Have you ever noticed that writing on some sizes of line spacing feels too cramped for your handwriting, while writing on others feels perfect? Have you ever paid attention to which works the best for you? Well I have noticed that some spacings feel better than others, but have never really paid attention to which I prefer… until now! I decided to try out the most popular line spacings and see which best fit my handwriting. Read on to see how I did it and try it out for yourself.
Paper Line Spacing
Let’s start with a quick discussion on line spacing. As you probably know, different brands of paper can come with different line spacings. The most popular tend to be 5mm-7mm. Even within the same brand, line spacings can differ, especially between grids and lines. Most grids, whether they are dot or line grid, are spaced at 5mm. Open lines are typically spaced a bit further apart at 7mm. Of course, there are always outliers. I have seen 2mm grids and 10mm lines.There is also the option to get blank paper, which many people prefer. The nice thing about using blank paper is that you are able to use a guide sheet underneath and have any spacing you want, assuming you have the proper guide sheet. You also need to have paper that is thin enough that you can see the lines underneath.
My Test Sheet
Instead of grabbing a bunch of sheets of paper with different spacings, I decided to create my own test sheet. It has line spacings ranging from 2mm up to 10mm so that all of my testing could be done on one sheet of paper. To create this test sheet, I made individual sheets of each spacing using this Lined PDF Generator. I then digitally cut out a few lines from each sheet and pasted them all into one sheet, along with a note for the line spacing of each set.
Now that I had my sheet, all that was left to do was write! I usually write in a few different styles, so I tried each one, figuring that the spacing that works best for my all-caps print may not work best for cursive. I also tried a few different nib sizes. While I usually use broader nibs, I sometimes use a fine nib and find that my writing looks different, so I wondered if maybe line size had something to do with that. Here is my test sheet with writing:As you can probably tell, I had one pen that ran out in the middle of testing, so I switched to another with a similar nib size. That ink didn’t agree with the paper, so I switched again. Once you get past all of the different colors, a few things stand out. For example, the smaller line spacings are definitely too small for a broad nib and I wouldn’t recommend them with a medium nib. The fine nib, on the other hand, actually felt comfortable to use on even the smallest 2mm line spacing. The larger line spacings didn’t feel comfortable to me with any nib size. As expected, the line spacings in the middle sizes worked the best.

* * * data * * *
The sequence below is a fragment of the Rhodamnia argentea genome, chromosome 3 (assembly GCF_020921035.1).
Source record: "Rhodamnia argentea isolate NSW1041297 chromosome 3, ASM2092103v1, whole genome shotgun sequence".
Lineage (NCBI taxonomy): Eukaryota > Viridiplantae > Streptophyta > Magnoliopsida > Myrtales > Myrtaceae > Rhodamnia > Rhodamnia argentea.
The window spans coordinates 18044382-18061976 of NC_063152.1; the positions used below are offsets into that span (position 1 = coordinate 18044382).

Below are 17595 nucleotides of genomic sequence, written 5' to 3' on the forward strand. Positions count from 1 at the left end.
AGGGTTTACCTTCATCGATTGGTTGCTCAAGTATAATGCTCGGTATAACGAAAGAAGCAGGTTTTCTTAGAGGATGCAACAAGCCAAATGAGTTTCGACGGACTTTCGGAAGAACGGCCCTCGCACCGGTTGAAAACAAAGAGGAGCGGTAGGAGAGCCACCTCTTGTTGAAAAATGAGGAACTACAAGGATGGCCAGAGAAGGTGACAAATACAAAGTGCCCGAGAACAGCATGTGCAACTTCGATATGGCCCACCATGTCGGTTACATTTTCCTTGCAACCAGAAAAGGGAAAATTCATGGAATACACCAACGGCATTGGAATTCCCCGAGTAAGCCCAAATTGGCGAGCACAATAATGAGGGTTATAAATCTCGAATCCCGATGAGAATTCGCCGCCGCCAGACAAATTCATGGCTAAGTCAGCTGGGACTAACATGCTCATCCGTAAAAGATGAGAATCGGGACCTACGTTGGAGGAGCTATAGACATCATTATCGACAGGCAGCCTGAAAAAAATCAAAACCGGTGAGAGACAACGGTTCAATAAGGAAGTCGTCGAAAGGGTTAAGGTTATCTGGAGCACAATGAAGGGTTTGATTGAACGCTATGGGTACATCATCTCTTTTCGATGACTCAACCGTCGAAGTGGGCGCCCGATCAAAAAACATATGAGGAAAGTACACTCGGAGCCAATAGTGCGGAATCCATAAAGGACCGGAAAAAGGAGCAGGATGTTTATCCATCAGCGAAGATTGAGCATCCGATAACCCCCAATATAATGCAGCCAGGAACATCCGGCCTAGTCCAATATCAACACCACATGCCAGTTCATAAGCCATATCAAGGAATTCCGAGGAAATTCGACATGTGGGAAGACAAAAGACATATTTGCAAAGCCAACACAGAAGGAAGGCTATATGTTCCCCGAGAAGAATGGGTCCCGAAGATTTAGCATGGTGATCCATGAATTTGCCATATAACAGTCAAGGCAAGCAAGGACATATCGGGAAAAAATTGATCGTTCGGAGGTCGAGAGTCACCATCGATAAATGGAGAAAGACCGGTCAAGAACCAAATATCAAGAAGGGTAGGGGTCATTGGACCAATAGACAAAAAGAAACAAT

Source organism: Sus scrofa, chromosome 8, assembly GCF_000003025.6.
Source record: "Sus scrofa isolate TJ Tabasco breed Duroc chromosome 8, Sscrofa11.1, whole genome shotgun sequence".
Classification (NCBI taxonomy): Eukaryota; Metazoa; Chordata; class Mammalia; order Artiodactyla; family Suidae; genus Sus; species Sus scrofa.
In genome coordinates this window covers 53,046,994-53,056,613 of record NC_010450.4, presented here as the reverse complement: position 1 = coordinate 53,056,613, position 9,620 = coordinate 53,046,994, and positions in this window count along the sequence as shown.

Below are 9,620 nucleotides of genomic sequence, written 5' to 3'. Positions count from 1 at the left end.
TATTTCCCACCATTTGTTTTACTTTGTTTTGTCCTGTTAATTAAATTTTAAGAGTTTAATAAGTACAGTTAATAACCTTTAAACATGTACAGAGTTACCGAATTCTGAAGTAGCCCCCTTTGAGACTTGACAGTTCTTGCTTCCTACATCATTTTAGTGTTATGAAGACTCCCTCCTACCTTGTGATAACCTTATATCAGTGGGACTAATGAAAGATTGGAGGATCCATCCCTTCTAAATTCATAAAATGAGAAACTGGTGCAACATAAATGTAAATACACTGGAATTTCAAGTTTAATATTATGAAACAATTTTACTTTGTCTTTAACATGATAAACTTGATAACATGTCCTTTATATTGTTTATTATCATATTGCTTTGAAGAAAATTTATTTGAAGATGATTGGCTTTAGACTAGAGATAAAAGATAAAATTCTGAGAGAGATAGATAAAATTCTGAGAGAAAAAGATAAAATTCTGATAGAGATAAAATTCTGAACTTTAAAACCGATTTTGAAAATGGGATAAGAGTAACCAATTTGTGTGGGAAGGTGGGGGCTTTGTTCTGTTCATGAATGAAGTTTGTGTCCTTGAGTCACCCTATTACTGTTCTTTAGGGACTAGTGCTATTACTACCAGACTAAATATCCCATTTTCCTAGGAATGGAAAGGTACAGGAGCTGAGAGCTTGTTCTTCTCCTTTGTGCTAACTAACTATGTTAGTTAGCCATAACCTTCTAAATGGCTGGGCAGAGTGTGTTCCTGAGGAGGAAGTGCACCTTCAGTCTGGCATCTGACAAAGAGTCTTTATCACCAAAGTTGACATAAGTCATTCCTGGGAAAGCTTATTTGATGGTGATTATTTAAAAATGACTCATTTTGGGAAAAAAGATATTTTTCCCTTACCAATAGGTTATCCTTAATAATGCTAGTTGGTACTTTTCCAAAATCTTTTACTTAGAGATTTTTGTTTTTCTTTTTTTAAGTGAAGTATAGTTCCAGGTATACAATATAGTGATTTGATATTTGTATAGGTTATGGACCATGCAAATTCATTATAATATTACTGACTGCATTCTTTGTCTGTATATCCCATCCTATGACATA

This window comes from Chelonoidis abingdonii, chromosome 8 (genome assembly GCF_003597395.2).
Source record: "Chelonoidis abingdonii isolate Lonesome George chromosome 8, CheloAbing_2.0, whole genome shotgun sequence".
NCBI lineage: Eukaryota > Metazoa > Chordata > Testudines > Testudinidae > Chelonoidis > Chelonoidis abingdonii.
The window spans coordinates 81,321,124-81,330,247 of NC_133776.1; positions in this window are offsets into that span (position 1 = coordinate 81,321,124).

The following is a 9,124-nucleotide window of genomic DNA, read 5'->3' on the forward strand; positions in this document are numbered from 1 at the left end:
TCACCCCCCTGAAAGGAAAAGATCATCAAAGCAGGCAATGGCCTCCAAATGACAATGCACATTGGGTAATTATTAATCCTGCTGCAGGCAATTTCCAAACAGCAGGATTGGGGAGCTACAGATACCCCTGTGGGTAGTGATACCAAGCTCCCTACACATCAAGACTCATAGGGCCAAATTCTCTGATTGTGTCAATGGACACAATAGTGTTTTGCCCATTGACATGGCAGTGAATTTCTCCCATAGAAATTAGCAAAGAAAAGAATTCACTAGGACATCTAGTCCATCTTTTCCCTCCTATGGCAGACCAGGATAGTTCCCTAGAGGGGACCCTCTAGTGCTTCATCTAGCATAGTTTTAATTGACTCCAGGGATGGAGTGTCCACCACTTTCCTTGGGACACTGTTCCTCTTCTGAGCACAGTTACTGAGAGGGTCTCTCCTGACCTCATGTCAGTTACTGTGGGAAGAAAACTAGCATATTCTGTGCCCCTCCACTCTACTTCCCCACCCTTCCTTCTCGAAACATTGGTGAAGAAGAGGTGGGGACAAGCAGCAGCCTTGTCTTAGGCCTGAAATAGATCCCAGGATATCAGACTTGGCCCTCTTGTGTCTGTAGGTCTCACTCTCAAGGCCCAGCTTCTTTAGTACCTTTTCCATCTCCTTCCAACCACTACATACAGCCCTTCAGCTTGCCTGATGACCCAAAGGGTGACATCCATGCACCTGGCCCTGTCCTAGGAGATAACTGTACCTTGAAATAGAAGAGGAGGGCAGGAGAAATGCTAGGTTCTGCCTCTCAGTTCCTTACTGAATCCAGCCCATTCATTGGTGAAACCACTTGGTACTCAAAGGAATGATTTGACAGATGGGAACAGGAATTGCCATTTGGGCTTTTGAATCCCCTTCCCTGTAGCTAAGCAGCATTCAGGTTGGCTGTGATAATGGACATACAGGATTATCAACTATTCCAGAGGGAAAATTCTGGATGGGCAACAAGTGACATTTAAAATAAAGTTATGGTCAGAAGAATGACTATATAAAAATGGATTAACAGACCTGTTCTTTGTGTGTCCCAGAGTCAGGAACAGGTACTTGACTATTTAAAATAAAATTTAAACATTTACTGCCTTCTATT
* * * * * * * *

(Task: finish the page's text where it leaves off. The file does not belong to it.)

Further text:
For my own writing, I think the 4-5mm range is my favorite for fine nibs, 5mm my favorite for medium nibs when printing, and 7mm my favorite for broad nibs when printing. For medium and broad nibs and cursive, I think 6-7mm are my spacing of choice.
Not everyone is going to write on every single line. I find that when I write in cursive in a notebook with 5mm spacing, I usually write on every other line. This not only gives my writing a bit of breathing room, making it easier to read, but also keeps my descenders from letters such as p, q, y, f, j, z and g from colliding with the words below. I have another notebook with 10mm spacing that, in essence, I use the exact same way. By writing on every line, but not skipping any lines and only using half of the line height, I am doing the same thing as writing on a 5mm line and skipping a 5mm line (5mm+5mm=10mm).
If you prefer writing on blank paper and using a guide sheet, you can try getting creative with the line spacing for a better writing experience. Using the Lined PDF Generator I mentioned above, I was able to create a guide sheet with 7mm lines for writing that are spaced 4mm apart. To do this, I used the values “7mm, 4mm” in the Line Spacings box. To make it a bit more obvious which lines to write on, I made the baseline thicker using the values “.5pt, 1pt” in the Line Widths box. Here is how my generator screen looked and how the resulting guide sheet looked.
Notebooks and Notepads For Each Size
If you know what your favorite line spacing is, you’ll want to find paper that has it. Here is a list that has a variety of different notebooks and notepads with as many different line spacings as I could find.
- 2mm: Grid – Life Kleid, Ro-Biki Note
- 3mm: None that I could find, so consider printing a custom guide sheet
- 4mm: Grid – Fabriano EcoQua, Graphilo
- 5mm: Grid – Rhodia, Tsubame Note, Fabriano EcoQua, Clairefontaine Basic, Life Noble, Century Edition, Midori MD, Mnemosyne
- 6mm: Grid – Logical Prime, Lined – Century Edition, Apica CD (is actually 6.5mm)
- 7mm: Lined – Rhodia, Tsubame Note (is actually 7.5mm), Kokuyo Campus, Logical Prime, Midori MD, Mnemosyne
- 8mm: Lined – Clairefontaine Basic, Graphilo, Life Noble, Clairefontaine Triomphe
- 9mm: None that I could find, so consider printing a custom guide sheet
- 10mm+: Dot Grid – Logical Prime (1.2mm), Lined – Life L Writing Paper
If you want to download and use my test sheet so that you can try a variety of line spacings on a single sheet, you can! It is available as a PDF, which you can download here: Line Spacing 2-10mm – Letter